In addition to those from the family, wreaths were laid on the grave from the Prime Minister and his colleagues in the Government of Canada, from the household staff at Government House, Ottawa, and from his Excellency Lord Tweedsmuir's staff, Ottawa.

The Scotsman
22nd December, 1937

Death of Novelist Sister of John Buchan



Later books include Pink Sugar, it's author's favourite, a story founded upon her novelist-brother's family, and more than half a dozen others. Not all of these are fiction. Ann and Her Mother records the story of Helen Masterton of Broughton Green, the mother of "O. Douglas" and her constant companion during her many public appearances in this country and Canada. Unforgettable, Unforgotten is an autobiography containing delightful passages, written to beguile the tedium and lighten the gloom of the war years.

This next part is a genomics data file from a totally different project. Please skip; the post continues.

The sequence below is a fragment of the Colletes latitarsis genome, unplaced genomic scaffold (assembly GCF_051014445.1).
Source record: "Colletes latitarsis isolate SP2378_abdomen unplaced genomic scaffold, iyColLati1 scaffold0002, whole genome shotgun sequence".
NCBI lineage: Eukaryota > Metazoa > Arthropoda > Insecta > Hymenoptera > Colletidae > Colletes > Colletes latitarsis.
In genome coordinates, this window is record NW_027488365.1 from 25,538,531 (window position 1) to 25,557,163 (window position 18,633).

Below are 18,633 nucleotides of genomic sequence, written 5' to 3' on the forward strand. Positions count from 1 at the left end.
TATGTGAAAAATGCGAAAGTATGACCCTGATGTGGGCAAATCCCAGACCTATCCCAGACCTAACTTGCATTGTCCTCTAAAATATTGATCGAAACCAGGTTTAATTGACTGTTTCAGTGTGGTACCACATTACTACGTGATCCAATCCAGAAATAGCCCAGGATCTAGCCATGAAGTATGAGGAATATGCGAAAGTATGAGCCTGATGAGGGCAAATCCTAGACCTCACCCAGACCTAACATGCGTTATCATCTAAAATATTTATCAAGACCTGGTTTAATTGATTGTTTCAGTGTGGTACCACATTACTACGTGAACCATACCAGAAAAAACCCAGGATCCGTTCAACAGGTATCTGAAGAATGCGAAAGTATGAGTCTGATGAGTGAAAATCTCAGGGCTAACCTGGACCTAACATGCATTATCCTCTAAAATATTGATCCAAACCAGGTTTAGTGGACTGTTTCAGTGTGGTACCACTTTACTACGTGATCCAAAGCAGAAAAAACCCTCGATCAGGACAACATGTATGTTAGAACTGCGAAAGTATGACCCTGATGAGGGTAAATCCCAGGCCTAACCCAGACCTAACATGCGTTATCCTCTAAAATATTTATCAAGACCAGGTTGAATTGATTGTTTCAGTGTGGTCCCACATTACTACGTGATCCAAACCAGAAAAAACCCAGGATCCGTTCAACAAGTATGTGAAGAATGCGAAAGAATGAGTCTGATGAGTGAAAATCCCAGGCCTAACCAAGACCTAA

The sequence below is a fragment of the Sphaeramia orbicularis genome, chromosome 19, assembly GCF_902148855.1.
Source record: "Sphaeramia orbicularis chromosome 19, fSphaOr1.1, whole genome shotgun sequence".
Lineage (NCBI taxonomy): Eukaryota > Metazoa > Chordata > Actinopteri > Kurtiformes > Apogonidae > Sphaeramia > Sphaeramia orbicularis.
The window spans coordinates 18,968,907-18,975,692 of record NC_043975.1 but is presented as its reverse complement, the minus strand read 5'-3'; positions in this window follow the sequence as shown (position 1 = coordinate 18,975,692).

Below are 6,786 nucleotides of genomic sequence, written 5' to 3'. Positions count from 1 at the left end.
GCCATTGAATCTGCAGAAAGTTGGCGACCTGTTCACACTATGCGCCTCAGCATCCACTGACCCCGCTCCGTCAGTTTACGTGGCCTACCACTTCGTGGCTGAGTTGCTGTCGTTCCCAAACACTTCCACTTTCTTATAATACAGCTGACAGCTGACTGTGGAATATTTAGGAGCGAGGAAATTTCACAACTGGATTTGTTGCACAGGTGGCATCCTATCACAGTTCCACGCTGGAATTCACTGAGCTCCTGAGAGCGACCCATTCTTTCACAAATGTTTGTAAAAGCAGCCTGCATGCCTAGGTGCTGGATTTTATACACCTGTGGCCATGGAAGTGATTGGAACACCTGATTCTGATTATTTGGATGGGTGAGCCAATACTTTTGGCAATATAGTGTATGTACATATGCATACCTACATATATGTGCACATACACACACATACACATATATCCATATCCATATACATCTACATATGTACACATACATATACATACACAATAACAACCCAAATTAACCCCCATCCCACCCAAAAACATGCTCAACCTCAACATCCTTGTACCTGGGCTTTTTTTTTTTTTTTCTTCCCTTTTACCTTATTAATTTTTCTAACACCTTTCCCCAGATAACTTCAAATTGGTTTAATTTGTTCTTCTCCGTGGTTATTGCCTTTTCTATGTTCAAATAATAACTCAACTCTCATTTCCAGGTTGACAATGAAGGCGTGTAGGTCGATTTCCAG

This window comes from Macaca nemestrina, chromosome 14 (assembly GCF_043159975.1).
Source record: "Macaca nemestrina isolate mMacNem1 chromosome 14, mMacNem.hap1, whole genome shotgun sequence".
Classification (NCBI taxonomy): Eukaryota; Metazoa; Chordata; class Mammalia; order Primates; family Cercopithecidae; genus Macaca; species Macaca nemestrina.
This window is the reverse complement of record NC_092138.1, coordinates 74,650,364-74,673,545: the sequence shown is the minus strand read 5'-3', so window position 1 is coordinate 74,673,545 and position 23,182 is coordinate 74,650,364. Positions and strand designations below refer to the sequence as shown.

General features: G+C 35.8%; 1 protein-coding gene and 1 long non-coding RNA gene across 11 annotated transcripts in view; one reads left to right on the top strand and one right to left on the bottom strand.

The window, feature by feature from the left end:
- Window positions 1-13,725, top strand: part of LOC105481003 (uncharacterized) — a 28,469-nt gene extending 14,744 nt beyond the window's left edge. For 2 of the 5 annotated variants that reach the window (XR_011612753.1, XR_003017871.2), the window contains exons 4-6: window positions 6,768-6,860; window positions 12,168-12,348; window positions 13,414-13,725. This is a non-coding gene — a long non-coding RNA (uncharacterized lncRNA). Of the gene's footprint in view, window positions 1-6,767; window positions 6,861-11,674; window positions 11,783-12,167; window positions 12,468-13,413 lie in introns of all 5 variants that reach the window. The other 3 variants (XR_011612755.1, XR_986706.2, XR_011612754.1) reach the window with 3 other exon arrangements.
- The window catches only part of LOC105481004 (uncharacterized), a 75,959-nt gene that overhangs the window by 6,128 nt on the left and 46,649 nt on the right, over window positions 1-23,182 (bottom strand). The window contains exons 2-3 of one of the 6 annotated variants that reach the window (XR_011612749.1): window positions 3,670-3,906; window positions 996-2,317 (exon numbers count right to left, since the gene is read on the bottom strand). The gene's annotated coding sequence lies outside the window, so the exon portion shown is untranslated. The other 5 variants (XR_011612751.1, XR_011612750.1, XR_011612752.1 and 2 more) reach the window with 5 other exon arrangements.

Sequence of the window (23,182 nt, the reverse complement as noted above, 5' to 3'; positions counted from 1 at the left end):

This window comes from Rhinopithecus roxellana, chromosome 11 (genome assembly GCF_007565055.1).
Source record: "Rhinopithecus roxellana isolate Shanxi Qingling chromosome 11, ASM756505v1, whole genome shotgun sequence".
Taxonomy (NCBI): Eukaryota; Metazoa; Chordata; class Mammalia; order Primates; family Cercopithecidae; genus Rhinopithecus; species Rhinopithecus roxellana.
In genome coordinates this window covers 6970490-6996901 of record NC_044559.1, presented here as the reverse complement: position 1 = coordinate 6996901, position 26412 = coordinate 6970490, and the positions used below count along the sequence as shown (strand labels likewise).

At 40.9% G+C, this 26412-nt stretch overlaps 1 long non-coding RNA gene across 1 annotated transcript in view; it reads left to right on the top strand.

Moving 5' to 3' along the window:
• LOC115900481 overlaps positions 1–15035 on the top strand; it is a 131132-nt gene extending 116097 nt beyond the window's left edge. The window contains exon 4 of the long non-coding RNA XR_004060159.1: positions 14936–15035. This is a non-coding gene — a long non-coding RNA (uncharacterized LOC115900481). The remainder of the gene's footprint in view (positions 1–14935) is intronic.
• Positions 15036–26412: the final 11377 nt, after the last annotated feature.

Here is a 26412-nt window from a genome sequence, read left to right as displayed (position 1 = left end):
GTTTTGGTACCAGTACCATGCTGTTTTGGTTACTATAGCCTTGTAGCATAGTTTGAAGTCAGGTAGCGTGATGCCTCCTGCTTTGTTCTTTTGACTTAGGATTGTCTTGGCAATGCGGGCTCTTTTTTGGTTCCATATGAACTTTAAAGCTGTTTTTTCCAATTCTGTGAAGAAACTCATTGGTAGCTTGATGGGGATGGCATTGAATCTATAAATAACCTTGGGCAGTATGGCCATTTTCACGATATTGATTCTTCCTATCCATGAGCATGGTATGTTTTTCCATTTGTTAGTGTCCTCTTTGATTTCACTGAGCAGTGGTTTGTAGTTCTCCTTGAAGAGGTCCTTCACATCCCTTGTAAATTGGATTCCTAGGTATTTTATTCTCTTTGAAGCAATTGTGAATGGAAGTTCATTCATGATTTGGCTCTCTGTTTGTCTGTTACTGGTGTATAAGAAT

In this book Miss Buchan made no high claims for her own writing, and this modesty was in line with the instinct which led her to adopt a pseudonym so as not to detract from the lustre given to the name of Buchan by her brother.

Her gift and his were essentially distinct. The one invented, the other drew upon her memory. It has been objected that the people of her books are too "pleasant," but, at a time when fiction was passing through an ultra-realistic phase. This pleasantness was a relief to many readers.

The Scotsman